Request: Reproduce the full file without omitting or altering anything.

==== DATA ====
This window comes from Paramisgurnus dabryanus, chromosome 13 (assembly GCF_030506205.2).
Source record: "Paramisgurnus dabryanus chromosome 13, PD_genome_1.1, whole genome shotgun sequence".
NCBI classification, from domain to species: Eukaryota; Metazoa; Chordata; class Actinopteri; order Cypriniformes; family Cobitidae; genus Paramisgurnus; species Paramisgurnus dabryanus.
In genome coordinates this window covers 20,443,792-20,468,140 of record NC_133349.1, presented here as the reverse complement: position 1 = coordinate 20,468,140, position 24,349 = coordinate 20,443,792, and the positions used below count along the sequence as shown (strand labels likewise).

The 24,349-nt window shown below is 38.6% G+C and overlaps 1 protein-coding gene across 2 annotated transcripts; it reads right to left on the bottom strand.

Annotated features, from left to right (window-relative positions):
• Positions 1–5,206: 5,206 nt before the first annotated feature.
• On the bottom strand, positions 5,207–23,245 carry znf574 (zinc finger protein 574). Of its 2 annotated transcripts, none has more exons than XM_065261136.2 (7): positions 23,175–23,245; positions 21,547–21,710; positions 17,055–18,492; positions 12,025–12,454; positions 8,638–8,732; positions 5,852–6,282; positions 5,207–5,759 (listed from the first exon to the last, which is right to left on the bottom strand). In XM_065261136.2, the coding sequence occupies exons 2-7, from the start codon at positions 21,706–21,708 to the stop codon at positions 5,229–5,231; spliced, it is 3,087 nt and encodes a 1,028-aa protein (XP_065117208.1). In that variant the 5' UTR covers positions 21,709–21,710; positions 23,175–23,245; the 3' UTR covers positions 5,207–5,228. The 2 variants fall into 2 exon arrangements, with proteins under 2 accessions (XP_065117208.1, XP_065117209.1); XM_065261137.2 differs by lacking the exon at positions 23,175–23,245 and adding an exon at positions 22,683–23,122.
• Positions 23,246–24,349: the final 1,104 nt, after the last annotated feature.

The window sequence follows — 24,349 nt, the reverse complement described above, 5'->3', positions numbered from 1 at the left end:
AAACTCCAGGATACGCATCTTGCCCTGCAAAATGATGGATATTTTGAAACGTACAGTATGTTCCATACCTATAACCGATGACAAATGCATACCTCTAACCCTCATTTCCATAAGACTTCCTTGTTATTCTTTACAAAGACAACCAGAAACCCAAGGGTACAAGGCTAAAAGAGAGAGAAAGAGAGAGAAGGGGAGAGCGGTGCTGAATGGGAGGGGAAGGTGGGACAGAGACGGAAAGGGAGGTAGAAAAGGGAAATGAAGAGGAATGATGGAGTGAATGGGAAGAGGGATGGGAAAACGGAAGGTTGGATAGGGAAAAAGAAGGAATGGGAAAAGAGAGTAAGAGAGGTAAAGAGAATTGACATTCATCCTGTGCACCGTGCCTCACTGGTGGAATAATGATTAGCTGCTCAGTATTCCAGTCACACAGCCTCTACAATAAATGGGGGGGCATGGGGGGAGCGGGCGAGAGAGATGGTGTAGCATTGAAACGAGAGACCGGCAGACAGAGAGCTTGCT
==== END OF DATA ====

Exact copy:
This window comes from Paramisgurnus dabryanus, chromosome 13 (assembly GCF_030506205.2).
Source record: "Paramisgurnus dabryanus chromosome 13, PD_genome_1.1, whole genome shotgun sequence".
NCBI classification, from domain to species: Eukaryota; Metazoa; Chordata; class Actinopteri; order Cypriniformes; family Cobitidae; genus Paramisgurnus; species Paramisgurnus dabryanus.
In genome coordinates this window covers 20,443,792-20,468,140 of record NC_133349.1, presented here as the reverse complement: position 1 = coordinate 20,468,140, position 24,349 = coordinate 20,443,792, and the positions used below count along the sequence as shown (strand labels likewise).

The 24,349-nt window shown below is 38.6% G+C and overlaps 1 protein-coding gene across 2 annotated transcripts; it reads right to left on the bottom strand.

Annotated features, from left to right (window-relative positions):
• Positions 1–5,206: 5,206 nt before the first annotated feature.
• On the bottom strand, positions 5,207–23,245 carry znf574 (zinc finger protein 574). Of its 2 annotated transcripts, none has more exons than XM_065261136.2 (7): positions 23,175–23,245; positions 21,547–21,710; positions 17,055–18,492; positions 12,025–12,454; positions 8,638–8,732; positions 5,852–6,282; positions 5,207–5,759 (listed from the first exon to the last, which is right to left on the bottom strand). In XM_065261136.2, the coding sequence occupies exons 2-7, from the start codon at positions 21,706–21,708 to the stop codon at positions 5,229–5,231; spliced, it is 3,087 nt and encodes a 1,028-aa protein (XP_065117208.1). In that variant the 5' UTR covers positions 21,709–21,710; positions 23,175–23,245; the 3' UTR covers positions 5,207–5,228. The 2 variants fall into 2 exon arrangements, with proteins under 2 accessions (XP_065117208.1, XP_065117209.1); XM_065261137.2 differs by lacking the exon at positions 23,175–23,245 and adding an exon at positions 22,683–23,122.
• Positions 23,246–24,349: the final 1,104 nt, after the last annotated feature.

The window sequence follows — 24,349 nt, the reverse complement described above, 5'->3', positions numbered from 1 at the left end:
AAACTCCAGGATACGCATCTTGCCCTGCAAAATGATGGATATTTTGAAACGTACAGTATGTTCCATACCTATAACCGATGACAAATGCATACCTCTAACCCTCATTTCCATAAGACTTCCTTGTTATTCTTTACAAAGACAACCAGAAACCCAAGGGTACAAGGCTAAAAGAGAGAGAAAGAGAGAGAAGGGGAGAGCGGTGCTGAATGGGAGGGGAAGGTGGGACAGAGACGGAAAGGGAGGTAGAAAAGGGAAATGAAGAGGAATGATGGAGTGAATGGGAAGAGGGATGGGAAAACGGAAGGTTGGATAGGGAAAAAGAAGGAATGGGAAAAGAGAGTAAGAGAGGTAAAGAGAATTGACATTCATCCTGTGCACCGTGCCTCACTGGTGGAATAATGATTAGCTGCTCAGTATTCCAGTCACACAGCCTCTACAATAAATGGGGGGGCATGGGGGGAGCGGGCGAGAGAGATGGTGTAGCATTGAAACGAGAGACCGGCAGACAGAGAGCTTGCT